Monsoon Alert: 6 Yummy Foods We All Love but Should Avoid
The Quint DAILY
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Tip tip barsa pani...Yes! the monsoons are here and so is the craving for chai and samosa. Why not? Monsoons give respite from the scorching sun and dripping sweat.
But did you know that these delectable dishes could do a major locha with your health? Stay far away from your beloved pani-puri if you don’t want to catch infections!
Wait...pani puri is not alone. There are more:
1. Pani Puri
The mere mention of golgappas leads to monsoon ki barsaat in my mouth. But what to do? Rains and puchkas don’t get along too well. Ye saazish hai boondon ki to keep us away from our beloved golgappas, but for health’s sake, this all-time favourite food item needs to be avoided during monsoons. Think contaminated water, hovering dust and flies, and severe diarrhoea.
Why just in monsoons? Because this is the perfect time for the E Coli bacteria to breed, and they are responsible for most of the infections. Humidity levels are also high during the rainy season, which reduces the body’s digestive ability.
2. Fried Food
Pakoras come in all shapes and sizes and we love them. No discrimination. From bread pakora to bhajiyas, we could help ourselves to endless servings with endless cups of tea. Sounds heavenly? Except that the stomach doesn’t agree. Refrain from pakoras unless you want to nurse an upset, an array of infections, or a bloated stomach.
Tikki, bhel puri, dahi bhalle, batata puri...the list is vast. No wonder how full we are, there is always room for more. However, monsoons are not a good time for eating chaat as the water from which it is made could be highly contaminated. The flies hovering above it along with the contaminated water make a perfect recipe for diarrhoea and jaundice.
Samosas are bae, quite literally. They came and stayed – and have only evolved for the better – from aloo to chowmein samosa and keema to pasta samosa. But bingeing on samosas during monsoons could lead to a series of gastronomical complications – all that oil is prone to going bad in the humidity!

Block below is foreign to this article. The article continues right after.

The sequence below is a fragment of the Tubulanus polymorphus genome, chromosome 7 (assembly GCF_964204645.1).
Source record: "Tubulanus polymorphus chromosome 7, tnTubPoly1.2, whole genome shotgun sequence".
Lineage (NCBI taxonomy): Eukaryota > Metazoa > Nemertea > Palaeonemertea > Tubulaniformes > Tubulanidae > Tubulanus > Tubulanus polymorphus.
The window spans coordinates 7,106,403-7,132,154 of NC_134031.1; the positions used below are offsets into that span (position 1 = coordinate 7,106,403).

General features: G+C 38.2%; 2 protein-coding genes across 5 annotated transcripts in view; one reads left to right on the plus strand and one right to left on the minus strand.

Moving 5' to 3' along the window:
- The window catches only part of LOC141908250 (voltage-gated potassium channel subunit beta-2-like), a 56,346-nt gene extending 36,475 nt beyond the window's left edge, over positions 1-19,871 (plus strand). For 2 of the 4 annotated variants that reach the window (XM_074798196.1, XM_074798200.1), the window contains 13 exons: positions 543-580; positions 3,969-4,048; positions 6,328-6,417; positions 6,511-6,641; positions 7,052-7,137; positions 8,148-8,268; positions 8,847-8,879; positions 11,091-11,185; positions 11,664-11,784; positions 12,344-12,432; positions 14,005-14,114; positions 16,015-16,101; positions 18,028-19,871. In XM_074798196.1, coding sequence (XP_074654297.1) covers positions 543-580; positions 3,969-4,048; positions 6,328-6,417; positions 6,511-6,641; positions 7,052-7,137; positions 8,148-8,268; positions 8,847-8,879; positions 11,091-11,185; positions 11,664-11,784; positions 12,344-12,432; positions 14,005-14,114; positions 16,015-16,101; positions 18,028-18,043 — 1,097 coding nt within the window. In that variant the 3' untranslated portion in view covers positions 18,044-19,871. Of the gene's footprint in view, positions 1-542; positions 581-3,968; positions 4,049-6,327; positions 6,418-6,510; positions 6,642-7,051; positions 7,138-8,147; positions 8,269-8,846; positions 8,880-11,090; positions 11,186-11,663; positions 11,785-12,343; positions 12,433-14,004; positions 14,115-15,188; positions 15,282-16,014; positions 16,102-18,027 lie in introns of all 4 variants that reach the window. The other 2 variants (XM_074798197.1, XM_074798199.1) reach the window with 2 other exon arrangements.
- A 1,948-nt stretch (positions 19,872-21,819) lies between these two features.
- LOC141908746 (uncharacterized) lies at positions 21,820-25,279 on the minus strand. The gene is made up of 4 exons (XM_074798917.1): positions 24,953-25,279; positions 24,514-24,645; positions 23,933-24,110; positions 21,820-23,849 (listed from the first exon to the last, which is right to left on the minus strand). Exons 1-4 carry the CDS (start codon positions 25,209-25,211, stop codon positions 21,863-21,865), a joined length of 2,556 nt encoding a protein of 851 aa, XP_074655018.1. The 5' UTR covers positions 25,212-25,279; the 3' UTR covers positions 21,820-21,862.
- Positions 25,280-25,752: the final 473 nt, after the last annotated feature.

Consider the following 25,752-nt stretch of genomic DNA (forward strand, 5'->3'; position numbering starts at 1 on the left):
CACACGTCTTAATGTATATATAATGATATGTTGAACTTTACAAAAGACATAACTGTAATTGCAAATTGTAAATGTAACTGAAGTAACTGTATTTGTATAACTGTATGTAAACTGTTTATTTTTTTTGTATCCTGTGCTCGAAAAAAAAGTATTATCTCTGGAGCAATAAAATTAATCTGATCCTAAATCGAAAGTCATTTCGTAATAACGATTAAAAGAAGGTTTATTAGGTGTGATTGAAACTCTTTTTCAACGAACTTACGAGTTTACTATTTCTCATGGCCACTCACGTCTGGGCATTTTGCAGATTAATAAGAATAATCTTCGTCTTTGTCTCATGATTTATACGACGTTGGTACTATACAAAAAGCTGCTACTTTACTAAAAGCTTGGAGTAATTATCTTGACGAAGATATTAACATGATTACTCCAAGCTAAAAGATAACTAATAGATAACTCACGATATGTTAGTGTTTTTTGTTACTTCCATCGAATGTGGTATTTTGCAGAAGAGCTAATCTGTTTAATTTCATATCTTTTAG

Chole Bhature te Achaar
Ye dil maange more but for health’s sake, no more of the spicy, oily chole bhature and the achaar that accompanies it. The irresistible serving of chole bhature at your favourite stall can lead to a bacterial roller-coaster in your stomach, causing tummy upsets, bloating and even water-retention. Why put yourself through that?
3. Cut Fruits on the Roads
Prolonged exposure to monsoon air makes fruits vulnerable to contamination – thereby leading to stomach infections, flu and illness. Why would you take the risk? Stick to freshly cut fruits at home and consume them immediately. Be safe!
4. Sea Food
Monsoons are the breeding season for fish, prawns and other sea creatures. So these are best avoided lest they lead to a number of stomach infections or even food poisoning in extreme cases. As for the sushi cravings, there will be time! That time is just not now...
5. Leafy Vegetables
Do you hate those healthy greens? Tired of mum running after you for that dose of green veggies? Welcome the rains in that case because this might be the only time your resistance is right! Monsoons turn leafy vegetables damp, making them susceptible to germs. Mud, dirt and worms relish leafy vegetables during the monsoons and that should be reason enough to maintain distance.
6. Dairy Products
Why not milk, of all things? It is the primary ingredient for chai and is otherwise a great source of calcium and energy. But monsoons take a toll on milk, making it turn bad rapidly. The same applies to curd and other dairy products which have a propensity to attract bacteria – reducing their shelf-life and inviting a number of stomach infections.
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